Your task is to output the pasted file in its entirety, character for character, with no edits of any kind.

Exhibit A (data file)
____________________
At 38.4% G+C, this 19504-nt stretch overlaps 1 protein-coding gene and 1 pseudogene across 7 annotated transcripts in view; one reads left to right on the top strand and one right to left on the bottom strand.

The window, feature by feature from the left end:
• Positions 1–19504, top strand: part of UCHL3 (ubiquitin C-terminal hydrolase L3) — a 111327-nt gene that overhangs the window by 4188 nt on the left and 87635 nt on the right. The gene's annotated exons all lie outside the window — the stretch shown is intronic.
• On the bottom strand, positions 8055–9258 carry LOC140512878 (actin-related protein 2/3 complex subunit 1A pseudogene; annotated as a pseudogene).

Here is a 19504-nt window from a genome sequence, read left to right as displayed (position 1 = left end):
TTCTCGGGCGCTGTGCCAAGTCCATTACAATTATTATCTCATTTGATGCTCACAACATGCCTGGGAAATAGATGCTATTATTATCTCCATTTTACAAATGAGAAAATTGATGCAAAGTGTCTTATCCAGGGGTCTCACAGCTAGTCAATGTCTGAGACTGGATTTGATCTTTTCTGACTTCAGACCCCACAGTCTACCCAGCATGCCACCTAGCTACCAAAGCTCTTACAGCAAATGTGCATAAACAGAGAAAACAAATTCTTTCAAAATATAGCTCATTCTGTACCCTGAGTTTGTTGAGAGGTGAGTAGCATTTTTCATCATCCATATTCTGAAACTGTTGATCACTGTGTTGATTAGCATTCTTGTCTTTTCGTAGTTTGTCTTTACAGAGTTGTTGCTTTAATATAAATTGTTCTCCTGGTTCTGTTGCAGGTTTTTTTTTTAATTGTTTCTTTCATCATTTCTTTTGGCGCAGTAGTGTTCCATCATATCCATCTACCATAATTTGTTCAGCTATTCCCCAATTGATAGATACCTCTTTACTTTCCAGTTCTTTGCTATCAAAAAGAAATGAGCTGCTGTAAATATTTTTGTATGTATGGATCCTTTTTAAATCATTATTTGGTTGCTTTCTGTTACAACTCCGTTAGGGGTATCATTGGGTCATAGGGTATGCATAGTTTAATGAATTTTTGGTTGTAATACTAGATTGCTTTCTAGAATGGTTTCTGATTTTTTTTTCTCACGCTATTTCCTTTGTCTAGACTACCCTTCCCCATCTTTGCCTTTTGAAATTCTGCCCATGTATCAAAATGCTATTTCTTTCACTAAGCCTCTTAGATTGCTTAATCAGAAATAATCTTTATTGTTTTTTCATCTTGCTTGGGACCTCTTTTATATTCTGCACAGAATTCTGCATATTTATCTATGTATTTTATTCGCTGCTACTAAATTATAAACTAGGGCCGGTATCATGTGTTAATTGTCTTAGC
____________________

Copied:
At 38.4% G+C, this 19504-nt stretch overlaps 1 protein-coding gene and 1 pseudogene across 7 annotated transcripts in view; one reads left to right on the top strand and one right to left on the bottom strand.

The window, feature by feature from the left end:
• Positions 1–19504, top strand: part of UCHL3 (ubiquitin C-terminal hydrolase L3) — a 111327-nt gene that overhangs the window by 4188 nt on the left and 87635 nt on the right. The gene's annotated exons all lie outside the window — the stretch shown is intronic.
• On the bottom strand, positions 8055–9258 carry LOC140512878 (actin-related protein 2/3 complex subunit 1A pseudogene; annotated as a pseudogene).

Here is a 19504-nt window from a genome sequence, read left to right as displayed (position 1 = left end):
TTCTCGGGCGCTGTGCCAAGTCCATTACAATTATTATCTCATTTGATGCTCACAACATGCCTGGGAAATAGATGCTATTATTATCTCCATTTTACAAATGAGAAAATTGATGCAAAGTGTCTTATCCAGGGGTCTCACAGCTAGTCAATGTCTGAGACTGGATTTGATCTTTTCTGACTTCAGACCCCACAGTCTACCCAGCATGCCACCTAGCTACCAAAGCTCTTACAGCAAATGTGCATAAACAGAGAAAACAAATTCTTTCAAAATATAGCTCATTCTGTACCCTGAGTTTGTTGAGAGGTGAGTAGCATTTTTCATCATCCATATTCTGAAACTGTTGATCACTGTGTTGATTAGCATTCTTGTCTTTTCGTAGTTTGTCTTTACAGAGTTGTTGCTTTAATATAAATTGTTCTCCTGGTTCTGTTGCAGGTTTTTTTTTTAATTGTTTCTTTCATCATTTCTTTTGGCGCAGTAGTGTTCCATCATATCCATCTACCATAATTTGTTCAGCTATTCCCCAATTGATAGATACCTCTTTACTTTCCAGTTCTTTGCTATCAAAAAGAAATGAGCTGCTGTAAATATTTTTGTATGTATGGATCCTTTTTAAATCATTATTTGGTTGCTTTCTGTTACAACTCCGTTAGGGGTATCATTGGGTCATAGGGTATGCATAGTTTAATGAATTTTTGGTTGTAATACTAGATTGCTTTCTAGAATGGTTTCTGATTTTTTTTTCTCACGCTATTTCCTTTGTCTAGACTACCCTTCCCCATCTTTGCCTTTTGAAATTCTGCCCATGTATCAAAATGCTATTTCTTTCACTAAGCCTCTTAGATTGCTTAATCAGAAATAATCTTTATTGTTTTTTCATCTTGCTTGGGACCTCTTTTATATTCTGCACAGAATTCTGCATATTTATCTATGTATTTTATTCGCTGCTACTAAATTATAAACTAGGGCCGGTATCATGTGTTAATTGTCTTAGC